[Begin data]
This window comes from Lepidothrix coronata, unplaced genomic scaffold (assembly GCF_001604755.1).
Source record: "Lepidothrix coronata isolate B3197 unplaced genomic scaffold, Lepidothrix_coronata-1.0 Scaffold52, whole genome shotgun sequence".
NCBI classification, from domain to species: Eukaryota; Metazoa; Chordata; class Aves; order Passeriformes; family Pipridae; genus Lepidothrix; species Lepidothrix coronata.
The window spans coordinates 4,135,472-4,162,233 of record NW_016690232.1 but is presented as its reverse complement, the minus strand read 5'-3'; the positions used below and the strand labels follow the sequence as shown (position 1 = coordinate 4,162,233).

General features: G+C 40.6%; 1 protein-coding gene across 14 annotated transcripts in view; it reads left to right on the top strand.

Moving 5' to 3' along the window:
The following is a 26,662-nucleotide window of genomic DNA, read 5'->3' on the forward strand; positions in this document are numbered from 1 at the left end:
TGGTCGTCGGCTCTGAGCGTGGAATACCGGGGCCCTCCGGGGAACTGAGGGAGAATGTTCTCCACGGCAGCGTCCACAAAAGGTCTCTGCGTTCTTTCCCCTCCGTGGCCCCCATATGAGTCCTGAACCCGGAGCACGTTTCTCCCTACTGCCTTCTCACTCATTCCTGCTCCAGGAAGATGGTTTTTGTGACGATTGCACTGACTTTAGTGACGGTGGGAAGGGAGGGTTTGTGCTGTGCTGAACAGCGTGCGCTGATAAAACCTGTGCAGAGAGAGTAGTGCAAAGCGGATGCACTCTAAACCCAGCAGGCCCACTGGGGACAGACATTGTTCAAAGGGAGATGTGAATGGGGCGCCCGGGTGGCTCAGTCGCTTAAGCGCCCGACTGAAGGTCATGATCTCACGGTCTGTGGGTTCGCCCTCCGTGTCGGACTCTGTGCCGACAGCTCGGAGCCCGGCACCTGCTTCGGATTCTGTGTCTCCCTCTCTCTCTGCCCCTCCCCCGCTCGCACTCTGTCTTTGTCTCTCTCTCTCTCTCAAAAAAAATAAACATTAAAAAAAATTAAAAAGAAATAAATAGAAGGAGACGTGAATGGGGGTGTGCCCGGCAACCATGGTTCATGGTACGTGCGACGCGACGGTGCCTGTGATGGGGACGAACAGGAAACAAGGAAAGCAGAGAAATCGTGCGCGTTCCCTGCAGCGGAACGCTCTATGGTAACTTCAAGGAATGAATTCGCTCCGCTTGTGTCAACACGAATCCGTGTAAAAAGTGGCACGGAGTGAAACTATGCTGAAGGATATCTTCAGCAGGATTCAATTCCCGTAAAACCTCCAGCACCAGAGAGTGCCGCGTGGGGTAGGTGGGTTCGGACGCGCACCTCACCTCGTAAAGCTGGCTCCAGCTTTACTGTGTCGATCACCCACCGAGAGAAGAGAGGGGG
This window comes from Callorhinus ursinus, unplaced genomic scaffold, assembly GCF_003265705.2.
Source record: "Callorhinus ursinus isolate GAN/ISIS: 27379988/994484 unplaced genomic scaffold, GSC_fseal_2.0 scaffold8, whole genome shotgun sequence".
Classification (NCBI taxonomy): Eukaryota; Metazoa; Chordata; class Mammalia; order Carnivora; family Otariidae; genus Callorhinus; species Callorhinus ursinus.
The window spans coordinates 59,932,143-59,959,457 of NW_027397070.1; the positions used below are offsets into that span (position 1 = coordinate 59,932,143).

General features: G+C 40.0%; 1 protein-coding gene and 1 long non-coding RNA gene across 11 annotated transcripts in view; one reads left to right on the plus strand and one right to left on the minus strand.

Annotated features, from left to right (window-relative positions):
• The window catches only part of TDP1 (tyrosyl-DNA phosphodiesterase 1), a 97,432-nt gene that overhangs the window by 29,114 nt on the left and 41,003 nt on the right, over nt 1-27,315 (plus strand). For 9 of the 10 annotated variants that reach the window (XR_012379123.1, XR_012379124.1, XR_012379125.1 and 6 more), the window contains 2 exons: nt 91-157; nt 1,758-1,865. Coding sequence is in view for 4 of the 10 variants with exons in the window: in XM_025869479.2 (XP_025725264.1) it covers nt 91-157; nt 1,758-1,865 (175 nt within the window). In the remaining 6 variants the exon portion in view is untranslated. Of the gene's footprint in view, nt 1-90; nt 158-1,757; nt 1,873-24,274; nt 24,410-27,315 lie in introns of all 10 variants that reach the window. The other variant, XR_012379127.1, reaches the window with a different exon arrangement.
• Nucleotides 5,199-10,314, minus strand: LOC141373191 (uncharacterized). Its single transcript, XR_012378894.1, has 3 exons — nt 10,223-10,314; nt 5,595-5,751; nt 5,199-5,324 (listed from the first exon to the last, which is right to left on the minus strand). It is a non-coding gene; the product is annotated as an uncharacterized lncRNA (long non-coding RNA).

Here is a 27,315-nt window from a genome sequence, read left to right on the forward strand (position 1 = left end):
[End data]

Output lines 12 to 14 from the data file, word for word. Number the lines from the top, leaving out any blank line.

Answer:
The window spans coordinates 59,932,143-59,959,457 of NW_027397070.1; the positions used below are offsets into that span (position 1 = coordinate 59,932,143).

General features: G+C 40.0%; 1 protein-coding gene and 1 long non-coding RNA gene across 11 annotated transcripts in view; one reads left to right on the plus strand and one right to left on the minus strand.

Annotated features, from left to right (window-relative positions):